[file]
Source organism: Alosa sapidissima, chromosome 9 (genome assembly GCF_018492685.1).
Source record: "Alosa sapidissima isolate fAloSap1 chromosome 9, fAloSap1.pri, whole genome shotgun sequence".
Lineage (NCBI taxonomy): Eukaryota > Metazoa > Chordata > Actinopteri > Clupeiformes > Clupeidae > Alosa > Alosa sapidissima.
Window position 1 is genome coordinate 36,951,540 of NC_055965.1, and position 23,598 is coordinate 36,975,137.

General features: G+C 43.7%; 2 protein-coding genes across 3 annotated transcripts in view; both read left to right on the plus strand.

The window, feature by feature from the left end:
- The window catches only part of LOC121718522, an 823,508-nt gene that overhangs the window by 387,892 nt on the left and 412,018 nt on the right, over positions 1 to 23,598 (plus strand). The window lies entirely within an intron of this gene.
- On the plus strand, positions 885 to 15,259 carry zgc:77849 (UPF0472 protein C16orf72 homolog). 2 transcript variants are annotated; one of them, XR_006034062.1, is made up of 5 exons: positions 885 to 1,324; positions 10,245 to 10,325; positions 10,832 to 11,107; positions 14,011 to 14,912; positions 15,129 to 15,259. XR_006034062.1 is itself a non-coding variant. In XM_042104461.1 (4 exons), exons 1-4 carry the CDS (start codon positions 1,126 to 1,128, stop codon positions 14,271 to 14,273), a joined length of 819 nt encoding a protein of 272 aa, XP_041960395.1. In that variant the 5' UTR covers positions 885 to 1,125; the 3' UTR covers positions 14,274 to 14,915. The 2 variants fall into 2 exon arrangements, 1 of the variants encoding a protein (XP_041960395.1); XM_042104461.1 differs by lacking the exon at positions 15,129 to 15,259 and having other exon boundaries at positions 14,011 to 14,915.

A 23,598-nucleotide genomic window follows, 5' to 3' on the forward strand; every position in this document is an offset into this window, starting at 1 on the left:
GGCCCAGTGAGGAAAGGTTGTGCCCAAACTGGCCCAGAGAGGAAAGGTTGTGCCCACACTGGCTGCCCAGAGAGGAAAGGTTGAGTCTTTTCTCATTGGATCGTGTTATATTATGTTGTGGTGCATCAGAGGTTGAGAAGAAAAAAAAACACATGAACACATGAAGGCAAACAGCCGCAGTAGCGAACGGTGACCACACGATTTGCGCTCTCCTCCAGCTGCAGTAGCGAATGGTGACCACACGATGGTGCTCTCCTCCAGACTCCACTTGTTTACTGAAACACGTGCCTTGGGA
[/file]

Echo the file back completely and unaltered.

Source organism: Alosa sapidissima, chromosome 9 (genome assembly GCF_018492685.1).
Source record: "Alosa sapidissima isolate fAloSap1 chromosome 9, fAloSap1.pri, whole genome shotgun sequence".
Lineage (NCBI taxonomy): Eukaryota > Metazoa > Chordata > Actinopteri > Clupeiformes > Clupeidae > Alosa > Alosa sapidissima.
Window position 1 is genome coordinate 36,951,540 of NC_055965.1, and position 23,598 is coordinate 36,975,137.

General features: G+C 43.7%; 2 protein-coding genes across 3 annotated transcripts in view; both read left to right on the plus strand.

The window, feature by feature from the left end:
- The window catches only part of LOC121718522, an 823,508-nt gene that overhangs the window by 387,892 nt on the left and 412,018 nt on the right, over positions 1 to 23,598 (plus strand). The window lies entirely within an intron of this gene.
- On the plus strand, positions 885 to 15,259 carry zgc:77849 (UPF0472 protein C16orf72 homolog). 2 transcript variants are annotated; one of them, XR_006034062.1, is made up of 5 exons: positions 885 to 1,324; positions 10,245 to 10,325; positions 10,832 to 11,107; positions 14,011 to 14,912; positions 15,129 to 15,259. XR_006034062.1 is itself a non-coding variant. In XM_042104461.1 (4 exons), exons 1-4 carry the CDS (start codon positions 1,126 to 1,128, stop codon positions 14,271 to 14,273), a joined length of 819 nt encoding a protein of 272 aa, XP_041960395.1. In that variant the 5' UTR covers positions 885 to 1,125; the 3' UTR covers positions 14,274 to 14,915. The 2 variants fall into 2 exon arrangements, 1 of the variants encoding a protein (XP_041960395.1); XM_042104461.1 differs by lacking the exon at positions 15,129 to 15,259 and having other exon boundaries at positions 14,011 to 14,915.

A 23,598-nucleotide genomic window follows, 5' to 3' on the forward strand; every position in this document is an offset into this window, starting at 1 on the left:
GGCCCAGTGAGGAAAGGTTGTGCCCAAACTGGCCCAGAGAGGAAAGGTTGTGCCCACACTGGCTGCCCAGAGAGGAAAGGTTGAGTCTTTTCTCATTGGATCGTGTTATATTATGTTGTGGTGCATCAGAGGTTGAGAAGAAAAAAAAACACATGAACACATGAAGGCAAACAGCCGCAGTAGCGAACGGTGACCACACGATTTGCGCTCTCCTCCAGCTGCAGTAGCGAATGGTGACCACACGATGGTGCTCTCCTCCAGACTCCACTTGTTTACTGAAACACGTGCCTTGGGA